Well, I really can't thank you all enough. I didn't grow up on a farm.  And I'm finding it's a big learning curve ...learning how to feed yourself.
LOL. Thank you for all your help.
Best,
Caroline



Thank you for these excellent resources. I'll look into Sara's book a little more.  I visited the Salt Springs site and it stirred a memory.  I had once been to a site that offered lots of old-world wheats.  I was able to find it. https://greatlakesstapleseeds.com/collections/wheat  It looks like all their durums have awns, so I may be wishing for the impossible ( a pasta wheat without awns.) Maybe I'll wait to see if any of these come available later in the year.

Yes, Mk, you make a good point about one miller per community. I forgot that.  I came across that topic when I was researching buckwheat years ago. Russian peasants eat/ate buckwheat (kasha) without hulls for decades, maybe centuries.  Town mill.

Since I originally posted, I learned a few things in my travels online. I'm posting them here in case anyone finds this thread in the future:

Some wheats are described as having "awnlets". This means "very short awns".
Durum wheat varieties are often described as spring planted but some at the site above are listed as fall planted. That's good for my area.
The thing that makes a wheat good for pasta is "plasticity" (vs. elasticity). Elasticity is good for make bread rise. Plasticity is good for holding shape. I'm still unclear if this is related to the gluten or protein or something else.
There are some papers (scientific, research type papers...maybe someones PhD thesis) that describe the hardness of durum wheats. Turns out, hardness may make it more difficult to grind the grain at the start, but soft flours can cause their own problems.

Thanks for the input. I always find help here.
Best,
Caroline in Idaho
Hi all!  I'm looking for input about varieties of pasta wheat.  If I understand things correctly, pasta wants a low-gluten wheat. I know that Durum is commonly used. And I think I understand that Khorasan is a predecessor to Durum.

I'd read that Durum is a very, very hard wheat and because of that, it's difficult to mill. So, last year I planted a modern-day variety called Svevo Soft Durum.  It was created here in the inland NW. And it's claim to fame is that it's softer than traditional durum, so easier to mill.

I have not yet tried to mill what I grew, but I'll tell you this, I'll not grow that Svevo again. It's not meant for the homesteader/hand farming.  Like most modern-day wheats it grew very short and did not suppress weeds. Harvesting it meant bending over a LOT. It had a weak neck, so the entire spike of grains often broke off in the thresher -- I have a small foot-powered thresher.  And lastly, the awns are ABSOLUTELY HORRIBLE to clean out of the thresher.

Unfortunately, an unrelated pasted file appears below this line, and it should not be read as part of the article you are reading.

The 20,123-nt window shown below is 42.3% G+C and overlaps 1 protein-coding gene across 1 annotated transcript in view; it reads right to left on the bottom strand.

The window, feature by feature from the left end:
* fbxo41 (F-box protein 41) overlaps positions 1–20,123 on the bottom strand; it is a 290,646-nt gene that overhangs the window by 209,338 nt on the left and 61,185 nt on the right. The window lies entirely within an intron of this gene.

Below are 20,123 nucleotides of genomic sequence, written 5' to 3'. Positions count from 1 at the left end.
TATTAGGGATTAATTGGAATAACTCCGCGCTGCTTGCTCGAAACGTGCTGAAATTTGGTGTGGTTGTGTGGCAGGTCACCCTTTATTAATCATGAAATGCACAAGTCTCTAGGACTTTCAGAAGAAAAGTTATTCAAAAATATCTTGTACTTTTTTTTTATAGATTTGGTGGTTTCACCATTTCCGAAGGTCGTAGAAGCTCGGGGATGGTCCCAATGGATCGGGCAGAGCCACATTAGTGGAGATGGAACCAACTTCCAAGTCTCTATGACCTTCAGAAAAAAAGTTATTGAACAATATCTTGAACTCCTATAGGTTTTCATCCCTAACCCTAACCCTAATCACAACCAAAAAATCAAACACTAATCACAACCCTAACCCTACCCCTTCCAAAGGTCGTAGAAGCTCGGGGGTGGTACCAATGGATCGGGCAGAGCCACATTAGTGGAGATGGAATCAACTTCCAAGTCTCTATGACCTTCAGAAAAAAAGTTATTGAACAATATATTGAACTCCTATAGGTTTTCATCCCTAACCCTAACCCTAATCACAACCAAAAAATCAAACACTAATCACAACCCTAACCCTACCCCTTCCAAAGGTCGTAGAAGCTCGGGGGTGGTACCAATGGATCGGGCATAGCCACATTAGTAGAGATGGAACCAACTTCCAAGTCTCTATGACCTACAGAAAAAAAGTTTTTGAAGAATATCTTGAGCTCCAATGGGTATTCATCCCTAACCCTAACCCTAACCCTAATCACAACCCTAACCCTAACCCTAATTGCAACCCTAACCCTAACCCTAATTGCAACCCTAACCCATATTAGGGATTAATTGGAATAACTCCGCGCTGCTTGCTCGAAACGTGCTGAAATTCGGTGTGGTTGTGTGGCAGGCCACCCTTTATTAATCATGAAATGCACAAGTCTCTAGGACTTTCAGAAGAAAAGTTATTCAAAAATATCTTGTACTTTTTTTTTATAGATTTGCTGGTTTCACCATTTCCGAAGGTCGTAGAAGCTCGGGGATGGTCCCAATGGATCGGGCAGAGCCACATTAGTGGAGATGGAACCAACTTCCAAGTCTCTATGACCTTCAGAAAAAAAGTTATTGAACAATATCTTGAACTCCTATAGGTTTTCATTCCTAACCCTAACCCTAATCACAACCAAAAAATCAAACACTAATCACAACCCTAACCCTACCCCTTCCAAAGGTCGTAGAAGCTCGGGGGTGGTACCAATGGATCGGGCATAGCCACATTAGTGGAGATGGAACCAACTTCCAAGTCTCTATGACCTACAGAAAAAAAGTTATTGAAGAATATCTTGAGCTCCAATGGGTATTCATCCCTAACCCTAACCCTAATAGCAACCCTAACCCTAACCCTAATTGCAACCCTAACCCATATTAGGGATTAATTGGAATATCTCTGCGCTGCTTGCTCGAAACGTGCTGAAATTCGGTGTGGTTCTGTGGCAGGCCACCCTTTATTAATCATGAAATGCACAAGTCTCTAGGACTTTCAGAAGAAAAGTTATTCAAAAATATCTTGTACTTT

Two things I'm wondering about...
1) Is Durum or Khorasan wheat too hard to mill at home?  How did peasants do it 100-200 years ago?
2) Are there any tall, *awnless* varieties of wheat that make acceptable pasta?

Thanks for your time and help. I appreciate both.
Caroline
Well, thats a great idea.  Maybe I’ll give that a whirl next year.
Thanks for the good idea.
Best, Caroline
1 year ago
My head is spinning. I hope you can make it stop.

I planted chamomile seeds on the hugel bed. In addition I have some kind of weed on the farm that looks a lot like the chamomile, either mayweed, or some other look a like.

I guess I can take out a tea bag and see if I can smell what chamomile smells like... but does anyone know how to tell chamomile apart from all these imposters. There are SO MANY names for the weeds. False mayweed, scentless mayweed, yadda yada.   Maybe I shouldn't try to grow chamomile...

Thanks in advance for any ideas or websites.

Best,
Caroline in Idaho
1 year ago
I have no affiliation with this company. Just saw their ad on a site I visit. Great story. SMOOTH cast iron pan made in America. Expensive. I know Paul talks a lot about non-stick being a function of smoothness. So here you go: https://fieldcompany.com
2 years ago
Since there is some discussion as to whether the Grand Shepherd *is* a stable new breed, I'd like to take this opportunity to tell you about a very OLD farm dog breed called English Shepherd or farm collie.  The English Shepherd was popular on small farms and homesteads across America until small farms started disappearing in the 20th century. Called the "farmers right hand man" the ES helps with a lot of jobs around the farm: varmint hunting, livestock herding, watch dog, and nurturing animals and children. Where other breeds have become specialists in their jobs, the ES is an all-around dog bred for intelligence, willingness, and trainability. Beautiful, too.

This is the breed described in Ben Falk's "Resilient Farm and Homestead". We're part of the conservation effort for this heritage breed.  For more info, please see: www.puppies.petcarebooks.com

Best,
Caroline in Idaho
4 years ago
Hi Anne,

I've been a writer of canine health care issues for a couple of decades. Allergies and diet are hot button topics so I'll keep my comments short and send you a link to further reading.  My basic answer is to try and get the animals back to a more old-fashioned lifestyle.  

"We" (meaning permies-type people) make sure our chickens are not eating GMO. We make sure our cows are grass fed. We make sure *we're* eating right. But so many still feed the dogs processed foods, vaccinate excessively, and load the dogs with chemicals.  It's what we've been taught to do, to be good dog owners. We want to be good dog owners so we follow these recommendations.

Lighten the dogs load of irritants and you might see a reduction in allergies. We sure noticed that in our first Dachshund. http://puppies.petcarebooks.com/natural-rearing/   Good luck. Keep cool this hot summer.
Best,
Caroline
4 years ago